One Way Passage (1932)
Before he teamed with Myrna Loy to play the perfect sophisticated couple in the Thin Man series at MGM, William Powell was paired with another glamorous leading lady, Kay Francis. They made six films together—four at Paramount and two at Warner Bros.—all just as sophisticated but with a risqué pre-Code edge, to boot. Their last and best was this shipboard romance.
Dying heiress Francis meets condemned murderer Powell in a Hong Kong bar. The attraction is tangible and only intensifies when they end up on the same luxury liner. With the help of two con artist friends, Frank McHugh and Aline MacMahon, he manages to give his police escort the slip long enough to spend a romantic night with Francis in Hawaii, before they return to harsh reality.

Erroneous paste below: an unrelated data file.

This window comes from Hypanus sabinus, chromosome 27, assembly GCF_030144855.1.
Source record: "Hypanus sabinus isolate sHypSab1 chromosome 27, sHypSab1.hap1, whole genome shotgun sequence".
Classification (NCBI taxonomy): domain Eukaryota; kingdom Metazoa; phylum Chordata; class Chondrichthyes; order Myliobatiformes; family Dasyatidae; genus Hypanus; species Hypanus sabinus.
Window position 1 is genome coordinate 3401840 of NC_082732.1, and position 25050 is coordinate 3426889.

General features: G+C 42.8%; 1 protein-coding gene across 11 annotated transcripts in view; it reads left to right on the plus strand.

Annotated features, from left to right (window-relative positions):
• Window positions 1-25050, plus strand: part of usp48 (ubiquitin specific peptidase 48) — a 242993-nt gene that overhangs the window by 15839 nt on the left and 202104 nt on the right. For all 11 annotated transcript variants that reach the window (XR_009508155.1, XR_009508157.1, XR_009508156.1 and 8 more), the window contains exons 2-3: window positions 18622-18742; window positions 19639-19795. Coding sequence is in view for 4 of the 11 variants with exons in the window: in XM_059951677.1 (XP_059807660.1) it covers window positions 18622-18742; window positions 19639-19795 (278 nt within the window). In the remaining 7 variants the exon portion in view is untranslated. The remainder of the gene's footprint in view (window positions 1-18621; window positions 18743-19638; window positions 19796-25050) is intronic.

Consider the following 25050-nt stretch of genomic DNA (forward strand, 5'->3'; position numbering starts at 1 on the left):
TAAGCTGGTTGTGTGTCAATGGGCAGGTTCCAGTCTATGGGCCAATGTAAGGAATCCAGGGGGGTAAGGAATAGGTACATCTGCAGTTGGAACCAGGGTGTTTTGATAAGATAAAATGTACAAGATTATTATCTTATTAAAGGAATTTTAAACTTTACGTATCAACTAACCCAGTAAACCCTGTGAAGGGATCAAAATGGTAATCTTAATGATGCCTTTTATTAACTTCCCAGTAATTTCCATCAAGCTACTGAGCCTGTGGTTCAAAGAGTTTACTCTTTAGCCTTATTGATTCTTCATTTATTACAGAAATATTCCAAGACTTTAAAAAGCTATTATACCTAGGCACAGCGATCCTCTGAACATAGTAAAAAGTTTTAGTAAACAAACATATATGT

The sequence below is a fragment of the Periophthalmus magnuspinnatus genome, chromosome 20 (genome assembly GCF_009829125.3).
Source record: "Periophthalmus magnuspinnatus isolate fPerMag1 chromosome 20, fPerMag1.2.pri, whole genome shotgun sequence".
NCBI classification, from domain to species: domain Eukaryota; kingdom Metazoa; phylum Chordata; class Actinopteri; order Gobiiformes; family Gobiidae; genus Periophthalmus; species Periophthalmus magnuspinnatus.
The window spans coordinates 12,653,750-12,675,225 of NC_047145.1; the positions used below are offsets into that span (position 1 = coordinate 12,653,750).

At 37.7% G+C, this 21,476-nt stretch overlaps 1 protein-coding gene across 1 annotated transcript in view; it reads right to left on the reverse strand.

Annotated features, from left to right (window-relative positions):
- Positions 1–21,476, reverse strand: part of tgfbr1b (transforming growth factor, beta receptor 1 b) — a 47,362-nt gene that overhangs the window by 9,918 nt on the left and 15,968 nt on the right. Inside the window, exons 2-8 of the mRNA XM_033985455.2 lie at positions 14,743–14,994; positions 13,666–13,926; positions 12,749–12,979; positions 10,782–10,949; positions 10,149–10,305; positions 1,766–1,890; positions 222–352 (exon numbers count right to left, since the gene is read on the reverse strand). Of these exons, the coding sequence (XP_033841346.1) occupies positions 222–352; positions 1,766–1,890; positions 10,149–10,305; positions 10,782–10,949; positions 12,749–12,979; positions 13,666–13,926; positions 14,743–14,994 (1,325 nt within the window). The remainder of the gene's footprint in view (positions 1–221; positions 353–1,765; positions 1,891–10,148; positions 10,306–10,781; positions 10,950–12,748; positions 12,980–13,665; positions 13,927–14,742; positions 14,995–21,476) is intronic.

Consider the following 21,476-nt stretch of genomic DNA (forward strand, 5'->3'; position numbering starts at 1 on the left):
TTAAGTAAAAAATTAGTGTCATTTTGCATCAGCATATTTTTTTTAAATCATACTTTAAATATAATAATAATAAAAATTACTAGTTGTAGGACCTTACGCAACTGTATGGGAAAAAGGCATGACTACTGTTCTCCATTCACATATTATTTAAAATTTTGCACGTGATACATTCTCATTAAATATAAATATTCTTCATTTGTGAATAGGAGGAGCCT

One Way Passage won an Oscar for Robert Lord’s original story, though a lot of the film’s success can be credited to director Tay Garnett, an expert at keeping even the most lugubrious story moving, and cowriter Wilson Mizner, a former con artist believed to have contribute much of the comic relief supplied by McHugh and MacMahon. The film was Powell and Francis’s biggest hit, but there was little chance of a rematch (aside from a radio version of the script in 1939). Powell was unhappy at Warner Bros. and soon left for MGM, where he became a major star.
d. Tay Garnett, 68 minutes, DCP
Courtesy of Warner Bros. Classics
Restored by Warner Bros. in collaboration with the Film Foundation